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Outer Banks Guide > Outer Banks Blogs > Eve Turek's Natural Outer Banks Blog

Thursday, February 16, 2017
A winter surprise
2017 has been a roller-coaster year so far, and I don’t mean just the weather (or the nightly news). In early February first Pete, then I, caught bronchitis, sidelining both of us for the first half of the month. We did manage to sit outside on our front porch for an hour or so on that record-breaking warm Sunday afternoon, but that is as far as we got.

Midway through January our photo club outing was an inside playful date with macro. Photographer Dan Beauvais brought fun props and gave good advice to those of us who are intrigued by macro photography but don’t do macro that often. I had an enjoyable few hours that Saturday morning and then the weather turned cold again.

Good thing the end of January held an exciting adventure. Fellow photographer and gallery staffer Phyllis Kroetsch took off for two nights to Seagrove, NC, with two aims: we wanted to bring home some fresh NC pottery offerings for both Yellowhouse and SeaDragon galleries, and, being photographers, we had plans to soak in a landscape more rolling and rural than we see every day. The morning we left boasted the prettiest sunrise I’d seen in a long time and we visited the beach before heading west.

Seagrove did not disappoint—so much so that we plan to return this fall if possible. Our biggest challenge was to stay on task, as the folks there are so friendly and welcoming that it was easy to spend a couple of hours in any one pottery studio, getting to know the potter and his or her processes and picking just the right pieces to bring back home.

Before our trip, I had the impulse to google “Timbavati White Lions.” (If you have no idea what that is, I encourage you to google for yourself!) What does that have to do with Seagrove pottery? I first read about the recessive gene that causes some tawny lions to have pale cubs, with blue eyes similar to white tigers, some 30 years ago. The gene has surfaced only in the Timbavati section of Africa’s Krueger National Park, which happens to be a nature preserve; nonetheless, as word got out about the rare lions, they became targets for illegal trophy hunting. All remaining existing white lions were brought into captivity and placed around the world in refuges or zoos to preserve the genetic line about 2005. Meanwhile, a few more white cubs have been born in the wild since. Perhaps a dozen or so exist in the wild now. Fast forward to my google search. I have looked repeatedly hoping to find an American refuge where one of the lions was housed, to no avail. But now, great news! A tiger rescue just an hour’s drive from where we were staying houses one of the Timbavati white male lions! I could scarcely believe we would be so close, after all my years of longing to see one, and I made arrangements for us to visit.

Michael, as he has been named, was every bit as magical and majestic as I could have imagined. Being able to look into his blue eyes, and whisper “Asante” – Swahili for “thank you” – was a thrill I will not soon forget. The rescue is small and depends completely on donations and volunteer help. Do I wish Michael could be free to run across his native land without fear of being hunted illegally before even reaching maturity? Indeed, yes. Am I glad I got the chance to be in his presence at all? Again, yes. And thanks to the wonders of photography, I can share his beauty with you.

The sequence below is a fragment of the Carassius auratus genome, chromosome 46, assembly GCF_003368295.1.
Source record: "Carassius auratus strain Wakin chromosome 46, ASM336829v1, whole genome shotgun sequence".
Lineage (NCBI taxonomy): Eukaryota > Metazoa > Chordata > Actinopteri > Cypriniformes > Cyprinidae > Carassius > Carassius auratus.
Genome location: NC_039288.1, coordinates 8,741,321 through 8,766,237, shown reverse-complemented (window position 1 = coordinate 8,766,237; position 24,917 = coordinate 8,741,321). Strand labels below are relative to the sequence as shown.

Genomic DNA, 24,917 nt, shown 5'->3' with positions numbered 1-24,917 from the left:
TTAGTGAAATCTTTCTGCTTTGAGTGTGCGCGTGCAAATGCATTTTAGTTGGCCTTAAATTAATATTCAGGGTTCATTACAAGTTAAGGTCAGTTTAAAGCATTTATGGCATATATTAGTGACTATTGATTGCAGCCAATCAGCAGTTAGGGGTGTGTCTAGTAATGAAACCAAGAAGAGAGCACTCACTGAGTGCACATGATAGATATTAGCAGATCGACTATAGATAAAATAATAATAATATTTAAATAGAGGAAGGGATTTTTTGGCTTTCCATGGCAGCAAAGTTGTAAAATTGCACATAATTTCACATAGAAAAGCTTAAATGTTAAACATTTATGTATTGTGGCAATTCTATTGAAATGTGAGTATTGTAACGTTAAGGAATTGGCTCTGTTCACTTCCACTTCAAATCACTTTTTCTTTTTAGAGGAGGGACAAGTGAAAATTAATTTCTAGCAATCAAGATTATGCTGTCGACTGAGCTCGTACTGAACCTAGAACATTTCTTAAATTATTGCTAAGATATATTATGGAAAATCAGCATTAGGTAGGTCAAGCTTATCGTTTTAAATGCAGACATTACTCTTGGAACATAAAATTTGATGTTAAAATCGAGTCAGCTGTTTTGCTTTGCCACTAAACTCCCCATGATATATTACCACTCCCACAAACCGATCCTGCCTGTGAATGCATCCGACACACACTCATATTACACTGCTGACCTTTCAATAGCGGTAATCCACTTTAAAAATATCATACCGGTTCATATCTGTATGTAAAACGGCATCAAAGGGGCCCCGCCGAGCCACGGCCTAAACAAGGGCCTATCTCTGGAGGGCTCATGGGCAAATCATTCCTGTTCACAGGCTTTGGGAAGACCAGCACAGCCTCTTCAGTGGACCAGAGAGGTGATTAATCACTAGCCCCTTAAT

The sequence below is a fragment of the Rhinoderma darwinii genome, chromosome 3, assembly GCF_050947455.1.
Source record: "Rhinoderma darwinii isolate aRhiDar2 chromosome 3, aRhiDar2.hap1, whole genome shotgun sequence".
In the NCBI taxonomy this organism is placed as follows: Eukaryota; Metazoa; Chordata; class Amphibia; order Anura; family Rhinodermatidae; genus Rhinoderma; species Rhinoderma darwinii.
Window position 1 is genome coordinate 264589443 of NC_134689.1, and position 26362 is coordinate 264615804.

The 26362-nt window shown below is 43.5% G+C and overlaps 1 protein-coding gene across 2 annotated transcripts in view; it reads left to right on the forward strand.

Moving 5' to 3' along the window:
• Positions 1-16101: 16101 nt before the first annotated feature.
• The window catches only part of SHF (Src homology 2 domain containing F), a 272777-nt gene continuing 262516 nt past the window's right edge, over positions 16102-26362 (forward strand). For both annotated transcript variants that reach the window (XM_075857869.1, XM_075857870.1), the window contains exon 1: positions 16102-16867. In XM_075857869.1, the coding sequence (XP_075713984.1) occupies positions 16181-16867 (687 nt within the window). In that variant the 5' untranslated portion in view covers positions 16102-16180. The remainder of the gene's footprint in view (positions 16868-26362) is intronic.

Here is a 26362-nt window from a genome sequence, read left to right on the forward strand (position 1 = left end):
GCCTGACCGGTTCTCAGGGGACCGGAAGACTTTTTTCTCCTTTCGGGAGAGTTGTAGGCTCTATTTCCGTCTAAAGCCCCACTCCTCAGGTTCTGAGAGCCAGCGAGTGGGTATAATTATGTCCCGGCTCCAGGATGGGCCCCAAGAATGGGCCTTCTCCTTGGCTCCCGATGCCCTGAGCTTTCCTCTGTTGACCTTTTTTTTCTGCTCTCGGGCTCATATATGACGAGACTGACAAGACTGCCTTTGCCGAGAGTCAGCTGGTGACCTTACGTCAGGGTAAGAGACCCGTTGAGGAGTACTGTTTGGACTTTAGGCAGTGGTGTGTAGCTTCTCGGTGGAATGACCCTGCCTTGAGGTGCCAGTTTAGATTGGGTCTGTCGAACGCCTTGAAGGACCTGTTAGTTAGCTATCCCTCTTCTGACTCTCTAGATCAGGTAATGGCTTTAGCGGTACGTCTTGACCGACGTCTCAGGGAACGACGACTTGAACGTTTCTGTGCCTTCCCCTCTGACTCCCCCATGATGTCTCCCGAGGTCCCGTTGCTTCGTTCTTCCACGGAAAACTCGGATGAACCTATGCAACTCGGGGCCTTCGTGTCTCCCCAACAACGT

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One bonus of roller coaster weather is fog as the temperatures fluctuate between warmer and cold. Under Nags Head Pier one foggy afternoon in January.

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Winter sunsets are the prettiest!

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What do you get when you mix food coloring, water, and oil? A new universe--through a macro lens, anyway!

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This is actually a composite of two images, one with smoke, one with fire.

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One thing I love about this sort of macro is that the photographer is free to create, using props at hand. Time for Love is a good example.

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Back to reality...here is the over-the-top vibrant sunrise on the morning we left for Seagrove.

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Picturesque houses and barns were everywhere!

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Meet Michael, one of the few remaining Timbavati White Lions.

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My favorite children's books are the Chronicles of Narnia by CS Lewis, in part because they led me to faith. For years I've imagined meeting God as both Jesus AND Aslan. Perhaps He will look like this.

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Here is Michael with his lioness, Star. I obliterated the background and any evidence of confinement in order to isolate the pair as they might appear in an African night.

posted by eturek at 9:08 PM

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(c) 2009-2010 Eve Turek & OBX Connection, all rights reserved - read 503357 times

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